Played by 83 year-old Amparo Badiola — whose first and last film this probably is (Altuna discovered her when he was sitting in a bar)— sits there, hard of jaw and impassive of attitude with a perfect bun in her silver hair, effortlessly embodying the eighty generations of ancestors which the script alludes to, following the Basque sculptor Jorge de Oteiza. But the exceptions of Amaia, wonderfully played by Iraia Elias, and Tomas — Uranga delivers a performance of almost towering proportions, and with the cracks inside him almost visible on his features) — the characters are given little time to develop far beyond the ideas which Altuna wants them to express. In this film whose people are definitively subordinate to its ideas, there’s little nuance at the level of characterization.
For Tomas (read “tradition),” for Amaia (read “change”), Spain is still a predominantly rural country, and the tensions between past and present continue to play out across swathes of the country which like the farm, have largely been abandoned. Javier Agirre’s images of sky, valley and farm, of wood and stone, are gorgeously mounted and seductive — and they’re not merely emptily poetic images, but weighty, considered ones which provoke reflection whilst advancing the story. They are a language. The forest and tree metaphors may be deja vu but are shot so beautifully, in rich deep focus, you have the impression that Altuna has managed to restore to them some of their primal force. In Amama, when a tree is cut down or a shoot grafted onto a tree trunk, it means something, and the alert viewer will know exactly what.
Though the film may ultimately question the continuance of Tomas’ way of life, Amama is also a celebration of it, via delicious close-ups of hands crafting wood or precision splitting tree trunks. But there’s empty flashiness, too, in for example ghostly images of Gaizka tugging on a rope whose other end is being held by a long line of ghostly Amamas. That’s just clumsy, as it is when we witness the symbolically colored interior of a tree trunk. Likewise there are quibbles over the pacing, with some images held in camera for a beat too long — even taking into account that this is a film about the glacial pace of generational change.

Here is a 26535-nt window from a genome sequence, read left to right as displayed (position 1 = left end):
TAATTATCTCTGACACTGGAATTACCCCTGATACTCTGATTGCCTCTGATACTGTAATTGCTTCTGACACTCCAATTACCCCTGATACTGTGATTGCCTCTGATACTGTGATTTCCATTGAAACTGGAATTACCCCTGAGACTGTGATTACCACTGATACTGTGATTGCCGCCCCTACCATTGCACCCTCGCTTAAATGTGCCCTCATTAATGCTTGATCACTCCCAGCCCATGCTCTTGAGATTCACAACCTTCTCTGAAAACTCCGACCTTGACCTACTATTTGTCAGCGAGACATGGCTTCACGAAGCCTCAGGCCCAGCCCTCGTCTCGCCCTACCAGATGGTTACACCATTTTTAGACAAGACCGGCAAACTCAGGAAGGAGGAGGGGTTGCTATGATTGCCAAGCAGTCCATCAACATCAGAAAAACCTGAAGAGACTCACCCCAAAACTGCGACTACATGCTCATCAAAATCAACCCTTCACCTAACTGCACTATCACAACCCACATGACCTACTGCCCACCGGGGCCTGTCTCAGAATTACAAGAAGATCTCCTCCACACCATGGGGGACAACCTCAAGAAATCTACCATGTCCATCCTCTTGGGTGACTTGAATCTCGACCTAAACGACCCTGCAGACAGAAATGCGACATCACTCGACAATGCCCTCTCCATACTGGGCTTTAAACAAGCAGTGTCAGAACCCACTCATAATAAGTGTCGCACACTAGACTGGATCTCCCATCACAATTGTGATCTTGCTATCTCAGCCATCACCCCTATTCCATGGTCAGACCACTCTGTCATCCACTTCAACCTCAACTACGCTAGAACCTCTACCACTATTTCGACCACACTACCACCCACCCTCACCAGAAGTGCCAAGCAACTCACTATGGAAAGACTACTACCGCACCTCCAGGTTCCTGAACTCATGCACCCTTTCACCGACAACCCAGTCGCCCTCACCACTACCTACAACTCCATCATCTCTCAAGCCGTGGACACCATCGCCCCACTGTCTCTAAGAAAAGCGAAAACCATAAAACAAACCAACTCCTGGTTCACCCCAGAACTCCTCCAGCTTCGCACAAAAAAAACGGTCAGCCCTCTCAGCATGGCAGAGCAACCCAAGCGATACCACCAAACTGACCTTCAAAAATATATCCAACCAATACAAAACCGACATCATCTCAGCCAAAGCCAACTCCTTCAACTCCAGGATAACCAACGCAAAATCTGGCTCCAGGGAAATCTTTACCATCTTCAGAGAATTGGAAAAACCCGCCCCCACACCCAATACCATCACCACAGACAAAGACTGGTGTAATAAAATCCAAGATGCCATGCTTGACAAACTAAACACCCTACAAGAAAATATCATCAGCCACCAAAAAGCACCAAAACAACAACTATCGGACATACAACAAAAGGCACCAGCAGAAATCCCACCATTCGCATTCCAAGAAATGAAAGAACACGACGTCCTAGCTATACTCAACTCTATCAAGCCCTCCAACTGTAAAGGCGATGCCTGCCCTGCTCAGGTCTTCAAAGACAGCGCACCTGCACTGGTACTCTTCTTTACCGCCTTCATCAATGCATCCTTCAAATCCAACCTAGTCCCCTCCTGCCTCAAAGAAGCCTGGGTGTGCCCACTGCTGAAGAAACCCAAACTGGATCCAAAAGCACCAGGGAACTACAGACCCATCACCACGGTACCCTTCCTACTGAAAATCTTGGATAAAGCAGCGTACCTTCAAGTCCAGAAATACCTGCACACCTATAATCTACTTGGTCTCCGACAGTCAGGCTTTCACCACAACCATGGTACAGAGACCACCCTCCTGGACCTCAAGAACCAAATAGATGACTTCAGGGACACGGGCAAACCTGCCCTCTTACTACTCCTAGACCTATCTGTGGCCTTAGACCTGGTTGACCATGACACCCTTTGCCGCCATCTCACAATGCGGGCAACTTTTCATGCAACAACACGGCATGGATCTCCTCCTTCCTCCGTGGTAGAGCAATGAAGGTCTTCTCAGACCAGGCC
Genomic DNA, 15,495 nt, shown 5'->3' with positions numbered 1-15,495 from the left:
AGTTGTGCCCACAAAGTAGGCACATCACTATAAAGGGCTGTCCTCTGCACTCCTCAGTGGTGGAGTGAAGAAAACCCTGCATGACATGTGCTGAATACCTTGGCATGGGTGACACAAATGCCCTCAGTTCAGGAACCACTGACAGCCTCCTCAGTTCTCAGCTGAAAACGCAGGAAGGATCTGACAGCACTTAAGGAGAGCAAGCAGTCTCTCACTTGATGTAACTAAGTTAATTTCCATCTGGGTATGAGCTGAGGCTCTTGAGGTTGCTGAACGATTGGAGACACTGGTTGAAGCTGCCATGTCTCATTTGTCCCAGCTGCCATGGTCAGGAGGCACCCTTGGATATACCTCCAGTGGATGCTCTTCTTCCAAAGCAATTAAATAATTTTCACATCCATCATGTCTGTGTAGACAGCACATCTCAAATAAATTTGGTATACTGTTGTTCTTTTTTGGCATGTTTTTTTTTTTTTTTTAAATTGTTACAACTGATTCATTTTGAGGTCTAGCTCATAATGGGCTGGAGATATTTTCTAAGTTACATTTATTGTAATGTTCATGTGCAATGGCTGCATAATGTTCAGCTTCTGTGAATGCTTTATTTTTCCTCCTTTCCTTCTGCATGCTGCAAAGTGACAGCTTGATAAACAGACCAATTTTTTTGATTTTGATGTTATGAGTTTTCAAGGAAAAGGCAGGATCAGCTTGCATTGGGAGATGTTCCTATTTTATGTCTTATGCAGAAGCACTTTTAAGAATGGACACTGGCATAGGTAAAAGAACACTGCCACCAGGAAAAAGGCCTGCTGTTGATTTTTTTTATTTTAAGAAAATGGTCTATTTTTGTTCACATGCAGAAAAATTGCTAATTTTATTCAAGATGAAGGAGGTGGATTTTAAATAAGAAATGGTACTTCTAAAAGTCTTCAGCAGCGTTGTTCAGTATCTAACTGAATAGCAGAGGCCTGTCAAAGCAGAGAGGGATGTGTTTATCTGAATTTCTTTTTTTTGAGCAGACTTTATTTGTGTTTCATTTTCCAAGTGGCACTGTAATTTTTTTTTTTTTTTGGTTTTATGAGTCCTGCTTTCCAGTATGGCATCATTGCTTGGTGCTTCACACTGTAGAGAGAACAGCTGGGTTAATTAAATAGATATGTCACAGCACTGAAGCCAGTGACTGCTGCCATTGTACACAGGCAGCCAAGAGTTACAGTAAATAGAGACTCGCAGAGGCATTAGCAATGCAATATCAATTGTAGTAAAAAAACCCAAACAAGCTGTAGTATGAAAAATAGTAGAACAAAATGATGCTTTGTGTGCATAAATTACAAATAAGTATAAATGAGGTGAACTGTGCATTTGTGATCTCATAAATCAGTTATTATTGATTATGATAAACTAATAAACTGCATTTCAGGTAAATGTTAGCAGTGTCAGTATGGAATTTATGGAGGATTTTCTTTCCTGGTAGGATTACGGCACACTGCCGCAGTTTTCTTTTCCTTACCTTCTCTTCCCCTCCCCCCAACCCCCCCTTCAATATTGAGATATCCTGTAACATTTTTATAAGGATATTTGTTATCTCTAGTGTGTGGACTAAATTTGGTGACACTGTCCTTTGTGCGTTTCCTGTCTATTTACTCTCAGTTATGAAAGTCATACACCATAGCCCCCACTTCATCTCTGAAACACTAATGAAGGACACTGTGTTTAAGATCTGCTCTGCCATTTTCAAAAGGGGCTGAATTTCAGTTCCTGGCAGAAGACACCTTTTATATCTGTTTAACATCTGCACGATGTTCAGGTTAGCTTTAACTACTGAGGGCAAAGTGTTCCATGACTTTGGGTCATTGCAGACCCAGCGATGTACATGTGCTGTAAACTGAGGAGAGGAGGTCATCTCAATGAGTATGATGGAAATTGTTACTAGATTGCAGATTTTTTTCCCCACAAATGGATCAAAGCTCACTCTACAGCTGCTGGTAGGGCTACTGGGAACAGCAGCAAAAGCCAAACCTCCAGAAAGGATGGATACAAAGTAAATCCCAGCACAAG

They are intercut with 16mm family footage, presumably taken by Amaia, of better times for the family. It’s in these images that the characters come most to life and are most themselves, since Tomas has imposed a nervous silence on the house which holds sway. That said, the outgoing, happy-go-lucky Xabi (Ander Lipus), does represent some intermitttent light relief. Almost incredibly given its intensely melancholic air, Amama was originally conceived as a comedy: little humor lingers, though one sequence nods directly at the winsome humor of David Lynch’s The Straight Story.
Production company: Txintxua Films
Cast: Kandido Uranga, Iraia Elias, Amparo Badiola, Klara Badiola, Ander Lipus, Manu Uranga, Nagore Aranburu
Director: Asier Altuna Iza
Screenwriters: Asier Altuna Iza, Telmo Esnal, Michel Gaztambide
Producer: Marian Fernandez Pascal
Director of photography: Javier Agirre Erauso
Production designer: Mikel Serrano
Editor: Laurent Dufreche
Composer: Javi P3Z, Mursego
No rating, 103 minutes